Bombardier PRIMEOVE Can Charge Electric Drive Buses from Roadway
Bombardier's PRIMOVE technology can rapidly charge batteries or super capacitors in trolleys, buses, trucks, taxis, and even cars either while stopped or in motion. Operating like a transformer, electricity is transferred inductively from cables located under the road surface to equipment installed under the vehicle.
The induction coil under the road or track carries high-frequency alternating current creating a magnetic field. This field induces a voltage in the inductive pick-up under the vehicle. An inverter converts the alternating current from the pick-up into direct current for charging the batteries on buses, trucks, and cars, or the high-performance capacitors in Bombardier's MITRAC Energy Saver used for trams or trolleys.
The Vehicle Detection and Segment Control antenna detects when a PRIMOVE-equipped vehicle is above the segment, and then switches that segment on. The system is only energized when it’s completely covered by a vehicle. Segments otherwise remain inactive to comply with electromagnetic interference protection requirements. When energized, magnetic shielding under the primary winding prevents electromagnetic interference.
PRIMOVE eliminates the need for unsightly overhead power wires for electric buses in urban areas. While charging can be done while loading and unloading passengers, it can also be done while a vehicle is moving so stops and long waits are not necessary. The same infrastructure can be used for all types of vehicles. Reliable operation is ensured even under adverse weather with snow, rain, ice, or water on the ground.
Having successfully demonstrated the PRIMOVE technology with a Bombardier low floor tram in Augsburg, Germany, Bombardier is testing the technology with a bus on a 125-meter stretch of road in Lommel, Belgium. It plans to test it with cars this summer.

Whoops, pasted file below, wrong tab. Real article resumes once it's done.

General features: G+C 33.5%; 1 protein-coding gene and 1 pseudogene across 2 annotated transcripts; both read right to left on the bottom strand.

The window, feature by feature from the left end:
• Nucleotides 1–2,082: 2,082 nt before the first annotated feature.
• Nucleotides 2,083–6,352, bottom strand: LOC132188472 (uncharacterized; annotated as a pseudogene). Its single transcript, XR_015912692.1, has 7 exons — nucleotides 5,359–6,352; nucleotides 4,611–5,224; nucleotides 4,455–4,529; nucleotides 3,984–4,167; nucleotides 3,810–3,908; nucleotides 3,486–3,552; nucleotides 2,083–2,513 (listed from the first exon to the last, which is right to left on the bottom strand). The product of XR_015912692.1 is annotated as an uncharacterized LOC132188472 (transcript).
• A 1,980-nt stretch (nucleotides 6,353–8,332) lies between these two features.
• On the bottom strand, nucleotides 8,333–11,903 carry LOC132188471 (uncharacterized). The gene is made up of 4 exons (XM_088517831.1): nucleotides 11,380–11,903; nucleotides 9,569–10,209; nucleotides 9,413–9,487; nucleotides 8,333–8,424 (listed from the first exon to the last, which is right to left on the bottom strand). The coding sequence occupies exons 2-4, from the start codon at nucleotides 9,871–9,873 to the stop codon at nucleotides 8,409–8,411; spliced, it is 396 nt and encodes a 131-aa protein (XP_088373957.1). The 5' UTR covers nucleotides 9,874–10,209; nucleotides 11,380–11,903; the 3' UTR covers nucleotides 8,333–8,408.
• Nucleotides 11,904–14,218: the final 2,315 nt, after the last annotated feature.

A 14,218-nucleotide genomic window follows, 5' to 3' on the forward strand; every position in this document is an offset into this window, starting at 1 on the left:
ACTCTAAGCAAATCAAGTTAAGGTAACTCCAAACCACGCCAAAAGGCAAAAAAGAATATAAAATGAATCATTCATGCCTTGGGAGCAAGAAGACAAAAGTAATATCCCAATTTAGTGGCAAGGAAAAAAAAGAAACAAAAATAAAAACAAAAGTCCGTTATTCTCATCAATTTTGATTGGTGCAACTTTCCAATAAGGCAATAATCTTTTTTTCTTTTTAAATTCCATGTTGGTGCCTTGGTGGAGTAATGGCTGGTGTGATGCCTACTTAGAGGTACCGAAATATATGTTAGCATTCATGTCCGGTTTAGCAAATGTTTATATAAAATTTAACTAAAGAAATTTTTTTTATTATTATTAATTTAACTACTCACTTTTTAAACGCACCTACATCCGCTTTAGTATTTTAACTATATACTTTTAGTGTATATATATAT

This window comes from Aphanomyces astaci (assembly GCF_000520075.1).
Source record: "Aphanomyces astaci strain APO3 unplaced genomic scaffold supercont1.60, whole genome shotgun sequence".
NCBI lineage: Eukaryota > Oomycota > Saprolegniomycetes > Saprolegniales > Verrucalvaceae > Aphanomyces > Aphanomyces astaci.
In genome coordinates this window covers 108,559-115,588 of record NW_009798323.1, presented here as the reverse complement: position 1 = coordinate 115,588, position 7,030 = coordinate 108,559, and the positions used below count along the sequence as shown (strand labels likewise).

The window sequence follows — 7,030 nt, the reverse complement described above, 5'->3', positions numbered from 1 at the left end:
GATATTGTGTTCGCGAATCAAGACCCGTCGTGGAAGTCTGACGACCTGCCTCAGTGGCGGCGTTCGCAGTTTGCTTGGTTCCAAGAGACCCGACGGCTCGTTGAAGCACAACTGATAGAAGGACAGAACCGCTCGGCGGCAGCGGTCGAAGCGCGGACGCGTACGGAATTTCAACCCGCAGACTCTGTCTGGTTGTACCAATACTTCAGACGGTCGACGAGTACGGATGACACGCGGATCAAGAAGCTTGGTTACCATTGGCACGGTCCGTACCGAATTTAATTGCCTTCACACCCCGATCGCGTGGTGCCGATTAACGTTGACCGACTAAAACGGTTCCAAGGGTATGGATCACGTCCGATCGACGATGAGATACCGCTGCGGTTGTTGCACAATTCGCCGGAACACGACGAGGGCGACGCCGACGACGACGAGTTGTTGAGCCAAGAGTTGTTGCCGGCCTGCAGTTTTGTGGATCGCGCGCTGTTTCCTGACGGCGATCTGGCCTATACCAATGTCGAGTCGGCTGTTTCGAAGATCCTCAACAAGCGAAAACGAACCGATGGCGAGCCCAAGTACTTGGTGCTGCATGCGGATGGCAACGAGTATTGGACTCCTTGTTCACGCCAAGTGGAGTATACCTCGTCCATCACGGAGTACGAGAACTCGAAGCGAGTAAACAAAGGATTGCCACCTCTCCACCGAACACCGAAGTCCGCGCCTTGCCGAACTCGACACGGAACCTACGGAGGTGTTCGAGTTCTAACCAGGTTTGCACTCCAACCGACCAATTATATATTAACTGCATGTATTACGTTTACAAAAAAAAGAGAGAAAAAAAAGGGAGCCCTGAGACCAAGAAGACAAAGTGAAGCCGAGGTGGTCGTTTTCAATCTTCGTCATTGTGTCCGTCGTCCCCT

Recently, Bombardier launched its PrimoveCity program to provide easy urban mobility for all types of electric vehicles. This includes the establishment of a new center of excellence located at Bombardier’s engineering and manufacturing site in Mannheim, Germany. It is building an advanced testing and development facility that will open in September 2011. Bombardier does not manufacture components, but license the technology to other manufacturers.
Boston-based WiTricity Corp. is also developing a somewhat similar wireless charging system using resonance rather than electromagnetic induction to transfer electrical energy. Charging occurs while a plug-in hybrid or electric vehicle, equipped with a power capture resonator, is parked in the vicinity of a power source resonator. This could be located, for example, in a home garage or public parking facility. Resonance charging does not require contact between the transmitting and receiving units.
Resonance can charge battery-powered vehicles at a rates comparable to most home-based chargers, from two to eight hours depending on the battery size. According to WiTricity, resonance is more efficient than inductance charging with a maximum efficiency claimed to be around 95 percent. Both Toyota and automotive supplier Delphi are collaborating with WiTricity to accelerate development of the technology and to potentially market this wireless charging system for EVs.